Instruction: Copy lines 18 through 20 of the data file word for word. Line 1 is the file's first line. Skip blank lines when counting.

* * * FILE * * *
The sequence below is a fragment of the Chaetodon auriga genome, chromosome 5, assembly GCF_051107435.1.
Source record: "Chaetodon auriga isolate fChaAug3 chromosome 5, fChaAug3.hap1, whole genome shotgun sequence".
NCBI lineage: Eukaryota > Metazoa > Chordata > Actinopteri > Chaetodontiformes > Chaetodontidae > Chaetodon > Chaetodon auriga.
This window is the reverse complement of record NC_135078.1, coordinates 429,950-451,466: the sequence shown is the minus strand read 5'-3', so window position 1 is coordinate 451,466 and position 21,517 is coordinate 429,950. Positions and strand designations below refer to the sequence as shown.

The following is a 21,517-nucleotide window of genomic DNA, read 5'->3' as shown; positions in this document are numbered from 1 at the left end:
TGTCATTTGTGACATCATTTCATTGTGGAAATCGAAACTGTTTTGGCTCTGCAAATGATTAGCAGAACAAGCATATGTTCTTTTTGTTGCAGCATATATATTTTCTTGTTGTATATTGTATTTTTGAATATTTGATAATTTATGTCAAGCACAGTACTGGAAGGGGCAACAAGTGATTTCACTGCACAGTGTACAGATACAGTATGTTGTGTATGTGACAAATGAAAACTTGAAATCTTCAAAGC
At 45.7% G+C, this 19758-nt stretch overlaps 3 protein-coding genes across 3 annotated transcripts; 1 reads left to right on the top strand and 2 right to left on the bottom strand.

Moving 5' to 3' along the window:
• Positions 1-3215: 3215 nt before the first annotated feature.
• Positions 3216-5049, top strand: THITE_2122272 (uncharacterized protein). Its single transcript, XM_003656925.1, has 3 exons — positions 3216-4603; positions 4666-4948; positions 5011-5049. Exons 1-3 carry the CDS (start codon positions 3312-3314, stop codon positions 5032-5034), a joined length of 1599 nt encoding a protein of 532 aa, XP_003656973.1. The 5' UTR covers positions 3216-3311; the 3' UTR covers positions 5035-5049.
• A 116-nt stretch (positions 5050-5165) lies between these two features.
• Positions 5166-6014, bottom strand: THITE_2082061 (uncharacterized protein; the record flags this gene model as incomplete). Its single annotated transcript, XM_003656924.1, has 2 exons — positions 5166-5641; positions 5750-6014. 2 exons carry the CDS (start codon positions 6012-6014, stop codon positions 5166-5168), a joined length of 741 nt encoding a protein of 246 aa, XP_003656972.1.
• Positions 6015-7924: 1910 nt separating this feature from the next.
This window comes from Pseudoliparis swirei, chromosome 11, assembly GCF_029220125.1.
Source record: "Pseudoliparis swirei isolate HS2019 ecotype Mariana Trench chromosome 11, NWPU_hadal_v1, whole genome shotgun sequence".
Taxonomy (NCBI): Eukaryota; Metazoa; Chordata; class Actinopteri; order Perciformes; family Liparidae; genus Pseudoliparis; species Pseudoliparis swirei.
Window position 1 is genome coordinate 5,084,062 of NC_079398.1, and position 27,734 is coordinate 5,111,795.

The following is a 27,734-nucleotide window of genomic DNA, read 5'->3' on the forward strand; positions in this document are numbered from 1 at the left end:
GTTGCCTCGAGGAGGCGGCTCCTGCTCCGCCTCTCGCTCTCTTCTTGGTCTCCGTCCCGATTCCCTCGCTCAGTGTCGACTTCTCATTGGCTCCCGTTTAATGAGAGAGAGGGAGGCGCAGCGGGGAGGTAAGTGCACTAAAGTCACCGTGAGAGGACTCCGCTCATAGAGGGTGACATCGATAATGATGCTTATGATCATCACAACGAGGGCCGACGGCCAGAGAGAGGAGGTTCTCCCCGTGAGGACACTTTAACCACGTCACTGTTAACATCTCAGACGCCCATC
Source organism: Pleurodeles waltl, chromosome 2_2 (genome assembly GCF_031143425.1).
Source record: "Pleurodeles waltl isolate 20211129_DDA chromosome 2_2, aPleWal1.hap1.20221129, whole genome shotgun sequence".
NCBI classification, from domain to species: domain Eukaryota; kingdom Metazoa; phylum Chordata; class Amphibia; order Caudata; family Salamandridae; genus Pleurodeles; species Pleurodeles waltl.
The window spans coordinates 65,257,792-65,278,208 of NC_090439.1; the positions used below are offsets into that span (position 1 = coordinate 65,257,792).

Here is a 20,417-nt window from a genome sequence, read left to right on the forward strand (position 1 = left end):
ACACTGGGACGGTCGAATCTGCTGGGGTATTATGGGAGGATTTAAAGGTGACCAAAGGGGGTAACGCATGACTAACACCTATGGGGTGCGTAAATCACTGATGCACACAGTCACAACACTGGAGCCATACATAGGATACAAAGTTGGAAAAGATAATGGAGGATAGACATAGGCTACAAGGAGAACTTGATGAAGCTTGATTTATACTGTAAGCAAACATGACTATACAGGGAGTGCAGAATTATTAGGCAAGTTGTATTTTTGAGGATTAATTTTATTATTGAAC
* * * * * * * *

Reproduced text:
The following is a 27,734-nucleotide window of genomic DNA, read 5'->3' on the forward strand; positions in this document are numbered from 1 at the left end:
GTTGCCTCGAGGAGGCGGCTCCTGCTCCGCCTCTCGCTCTCTTCTTGGTCTCCGTCCCGATTCCCTCGCTCAGTGTCGACTTCTCATTGGCTCCCGTTTAATGAGAGAGAGGGAGGCGCAGCGGGGAGGTAAGTGCACTAAAGTCACCGTGAGAGGACTCCGCTCATAGAGGGTGACATCGATAATGATGCTTATGATCATCACAACGAGGGCCGACGGCCAGAGAGAGGAGGTTCTCCCCGTGAGGACACTTTAACCACGTCACTGTTAACATCTCAGACGCCCATC
Source organism: Pleurodeles waltl, chromosome 2_2 (genome assembly GCF_031143425.1).